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  3. Aife

    I would most assuredly seek a second opinion. He is family and as his parent you need to listen to your gut. It surely won’t hurt to have another vet check him over and advise you. It will help to ease your mind in knowing you are taking the course of treatment. I will be keeping Jack in my thoughts and sending lots of good vibes his way.

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  4. Lauren

    First of all, I am so sorry that you and Jack are going through this. He’s absolutely adorable! I read that you have decided to seek a second opinion, and I am so glad. When my dog Bailey started having seizures out of the blue, a vet (not our normal one because we had to take him to emergency) told us he had Cushings Disease. The vet took x-rays and saw a mass on Bailey’s liver, so we took him for liver tests. We started him on medication that was really harsh on his stomach but the seizures continued. So I took him back to the vet he had seen as a pup, who doubted it was Cushings and actually said it was a brain tumor. I’m so grateful I took him for that second opinion, because the treatment he was on wouldn’t have worked and as you said, would have made his quality of life worse. We put him on anti-seizure meds, but a few months after he had the first seizure I had to put him down. It was the hardest decision I have EVER made, because Bailey had saved my life so many times when I was suicidal, and now I couldn’t save him. But I did save him a lot of suffering. Getting a second opinion is a great idea, and I hope you get answers that can aid in your decision. If there’s anything I can do to help, please let me know, and you and Jack are in my thoughts!!! I feel so bad for both of you. : (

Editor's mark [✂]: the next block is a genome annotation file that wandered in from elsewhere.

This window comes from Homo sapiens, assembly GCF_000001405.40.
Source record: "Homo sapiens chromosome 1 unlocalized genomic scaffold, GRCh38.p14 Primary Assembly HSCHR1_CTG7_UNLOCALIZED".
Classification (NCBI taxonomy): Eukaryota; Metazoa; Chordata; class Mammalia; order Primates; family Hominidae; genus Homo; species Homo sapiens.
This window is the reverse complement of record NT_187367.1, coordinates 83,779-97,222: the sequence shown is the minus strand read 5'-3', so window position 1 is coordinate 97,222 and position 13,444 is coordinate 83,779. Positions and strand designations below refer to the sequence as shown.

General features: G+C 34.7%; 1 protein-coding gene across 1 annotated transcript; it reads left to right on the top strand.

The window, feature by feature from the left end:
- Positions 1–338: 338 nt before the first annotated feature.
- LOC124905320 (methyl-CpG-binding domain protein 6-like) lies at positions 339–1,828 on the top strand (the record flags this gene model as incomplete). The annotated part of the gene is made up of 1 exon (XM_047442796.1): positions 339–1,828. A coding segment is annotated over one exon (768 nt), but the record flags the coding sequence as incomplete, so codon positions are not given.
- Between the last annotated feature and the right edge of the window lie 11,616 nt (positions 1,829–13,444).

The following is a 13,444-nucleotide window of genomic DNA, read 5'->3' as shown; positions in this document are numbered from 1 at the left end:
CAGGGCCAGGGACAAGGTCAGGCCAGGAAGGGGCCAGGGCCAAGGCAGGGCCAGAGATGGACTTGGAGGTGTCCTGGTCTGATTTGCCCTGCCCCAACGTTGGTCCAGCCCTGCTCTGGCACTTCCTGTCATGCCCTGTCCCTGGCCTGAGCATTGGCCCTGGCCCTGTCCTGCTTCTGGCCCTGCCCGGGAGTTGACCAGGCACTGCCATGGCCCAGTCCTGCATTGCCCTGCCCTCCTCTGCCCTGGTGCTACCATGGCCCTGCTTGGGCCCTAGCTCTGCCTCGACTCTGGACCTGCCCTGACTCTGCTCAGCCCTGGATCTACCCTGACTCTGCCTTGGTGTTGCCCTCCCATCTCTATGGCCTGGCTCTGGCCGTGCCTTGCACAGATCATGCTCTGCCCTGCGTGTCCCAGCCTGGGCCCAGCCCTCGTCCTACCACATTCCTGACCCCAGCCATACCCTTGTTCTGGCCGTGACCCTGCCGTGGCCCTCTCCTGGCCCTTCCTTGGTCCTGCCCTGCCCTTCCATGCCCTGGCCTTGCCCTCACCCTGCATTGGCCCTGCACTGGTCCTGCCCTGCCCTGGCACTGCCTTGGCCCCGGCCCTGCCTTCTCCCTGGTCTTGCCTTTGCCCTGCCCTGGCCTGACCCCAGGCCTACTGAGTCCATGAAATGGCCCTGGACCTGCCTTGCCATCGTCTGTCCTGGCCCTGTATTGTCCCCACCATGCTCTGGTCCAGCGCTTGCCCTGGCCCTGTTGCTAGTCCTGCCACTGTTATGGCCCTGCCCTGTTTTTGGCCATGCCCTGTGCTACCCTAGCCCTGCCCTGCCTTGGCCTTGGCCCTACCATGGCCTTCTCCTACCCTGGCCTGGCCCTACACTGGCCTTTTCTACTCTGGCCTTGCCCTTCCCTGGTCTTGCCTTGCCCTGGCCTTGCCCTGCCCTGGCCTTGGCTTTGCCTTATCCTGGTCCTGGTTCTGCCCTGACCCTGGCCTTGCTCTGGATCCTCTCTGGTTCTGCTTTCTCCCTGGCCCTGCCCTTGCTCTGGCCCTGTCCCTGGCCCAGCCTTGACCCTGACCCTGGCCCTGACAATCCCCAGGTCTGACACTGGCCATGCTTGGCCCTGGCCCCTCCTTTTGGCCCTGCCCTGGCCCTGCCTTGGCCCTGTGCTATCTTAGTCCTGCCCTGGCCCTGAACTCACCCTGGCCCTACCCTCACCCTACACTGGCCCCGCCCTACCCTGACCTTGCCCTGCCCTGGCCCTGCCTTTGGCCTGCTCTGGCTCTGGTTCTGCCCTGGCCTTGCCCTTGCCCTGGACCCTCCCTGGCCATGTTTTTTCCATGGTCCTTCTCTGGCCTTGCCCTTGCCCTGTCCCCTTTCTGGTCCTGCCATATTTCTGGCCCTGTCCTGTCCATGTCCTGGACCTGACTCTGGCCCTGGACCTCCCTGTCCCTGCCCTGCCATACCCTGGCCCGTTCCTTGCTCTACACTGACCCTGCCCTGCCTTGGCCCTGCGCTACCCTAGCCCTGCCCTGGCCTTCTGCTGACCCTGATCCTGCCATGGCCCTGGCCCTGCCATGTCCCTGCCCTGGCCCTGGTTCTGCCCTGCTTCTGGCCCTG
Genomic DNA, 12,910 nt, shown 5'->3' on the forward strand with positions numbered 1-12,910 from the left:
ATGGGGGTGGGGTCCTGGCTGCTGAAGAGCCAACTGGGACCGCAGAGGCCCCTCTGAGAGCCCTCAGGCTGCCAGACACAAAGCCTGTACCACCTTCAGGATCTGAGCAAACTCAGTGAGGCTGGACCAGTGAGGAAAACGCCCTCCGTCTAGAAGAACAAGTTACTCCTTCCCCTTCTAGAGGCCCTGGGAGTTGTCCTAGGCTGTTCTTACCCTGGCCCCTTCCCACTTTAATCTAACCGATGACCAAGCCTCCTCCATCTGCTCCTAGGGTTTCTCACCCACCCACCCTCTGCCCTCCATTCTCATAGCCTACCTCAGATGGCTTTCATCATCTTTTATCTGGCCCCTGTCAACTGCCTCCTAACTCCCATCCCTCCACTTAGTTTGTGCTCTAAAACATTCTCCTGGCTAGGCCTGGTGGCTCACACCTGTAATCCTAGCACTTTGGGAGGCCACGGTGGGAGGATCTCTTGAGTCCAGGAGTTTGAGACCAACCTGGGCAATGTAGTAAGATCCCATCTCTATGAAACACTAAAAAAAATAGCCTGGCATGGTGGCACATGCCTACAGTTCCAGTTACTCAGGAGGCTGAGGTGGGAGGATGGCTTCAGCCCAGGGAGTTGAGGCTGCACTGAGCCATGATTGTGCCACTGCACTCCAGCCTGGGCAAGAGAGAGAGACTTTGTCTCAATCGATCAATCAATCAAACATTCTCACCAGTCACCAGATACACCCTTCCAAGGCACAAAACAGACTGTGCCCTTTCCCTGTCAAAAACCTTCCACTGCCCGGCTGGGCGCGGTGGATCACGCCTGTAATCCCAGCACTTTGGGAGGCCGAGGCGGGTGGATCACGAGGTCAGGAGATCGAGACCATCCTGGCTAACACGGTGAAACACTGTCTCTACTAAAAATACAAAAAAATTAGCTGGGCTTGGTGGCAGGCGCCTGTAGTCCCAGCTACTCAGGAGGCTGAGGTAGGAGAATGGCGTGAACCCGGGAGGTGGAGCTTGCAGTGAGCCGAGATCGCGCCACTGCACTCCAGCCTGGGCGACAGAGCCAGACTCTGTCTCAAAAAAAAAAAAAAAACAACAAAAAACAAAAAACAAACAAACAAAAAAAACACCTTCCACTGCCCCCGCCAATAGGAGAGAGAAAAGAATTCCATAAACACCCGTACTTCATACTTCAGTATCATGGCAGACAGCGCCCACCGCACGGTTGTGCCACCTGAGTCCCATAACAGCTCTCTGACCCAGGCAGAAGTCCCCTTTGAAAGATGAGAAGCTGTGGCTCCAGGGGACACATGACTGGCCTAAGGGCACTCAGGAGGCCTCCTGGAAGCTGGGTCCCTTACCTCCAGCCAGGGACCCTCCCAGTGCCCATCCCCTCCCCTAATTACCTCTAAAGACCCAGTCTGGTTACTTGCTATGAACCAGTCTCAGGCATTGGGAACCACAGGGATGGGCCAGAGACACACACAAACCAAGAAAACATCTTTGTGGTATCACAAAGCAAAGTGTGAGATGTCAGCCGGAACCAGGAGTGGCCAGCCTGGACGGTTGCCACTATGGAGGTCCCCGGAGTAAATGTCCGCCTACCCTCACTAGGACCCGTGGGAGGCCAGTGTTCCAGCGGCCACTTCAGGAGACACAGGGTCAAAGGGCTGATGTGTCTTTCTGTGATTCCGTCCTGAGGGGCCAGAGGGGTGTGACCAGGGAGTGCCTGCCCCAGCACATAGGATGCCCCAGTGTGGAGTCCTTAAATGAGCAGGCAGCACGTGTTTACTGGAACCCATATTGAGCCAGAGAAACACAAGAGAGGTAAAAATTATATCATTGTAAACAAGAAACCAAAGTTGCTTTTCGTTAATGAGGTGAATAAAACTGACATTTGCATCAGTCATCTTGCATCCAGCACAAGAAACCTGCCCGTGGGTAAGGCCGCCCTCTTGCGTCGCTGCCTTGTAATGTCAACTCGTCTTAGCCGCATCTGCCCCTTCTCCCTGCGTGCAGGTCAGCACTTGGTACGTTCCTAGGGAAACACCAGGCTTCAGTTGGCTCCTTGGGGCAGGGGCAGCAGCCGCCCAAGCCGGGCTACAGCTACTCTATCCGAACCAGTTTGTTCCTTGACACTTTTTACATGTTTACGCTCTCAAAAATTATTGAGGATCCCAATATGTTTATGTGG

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    1. Cat Post author

      Hi Lauren… thank you for such a lovely comment. It couldn’t have come at a better time. Things are just starting to sink in today. It does help to hear of someone else’s experience. I’m sure there must be another way of managing this. The uncertainty – that a biopsy would quash – will be the biggest challenge for the time being. It’s so difficult not knowing if he’ll be around long enough to enjoy our new home in Dec/Jan or if this will be his last summer. Somehow I need to reign myself to the uncertainty and hope for the best.

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      1. Lauren

        And the sad truth is, you just don’t know. : ( they had told me that Bailey would probably live six months to a year longer, and roughly three months later I lost him. (typical him though, the last photo I was able to take of him, at the last minute he lifted his leg and started to pee, so that’s my last image, lol.) I don’t know what the right answer is, only you will know that, but like the others have said here listen to your instincts. you know Jack better than anyone, and sometimes that counts for more than science. I know that feeling when it starts to sink in and it’s beyond words. whatever you decide to do (and I know you don’t need me to tell you this), make this time count, and be gentle with yourself because it’s painful. I know they say, “Don’t cry because it’s over, smile because it happened” but even though it’s been 5 1/2 years, I still cry for Bailey — but I do also smile. The memories can really help get you through, especially when you remember the love. big hugs to you and Jack!!!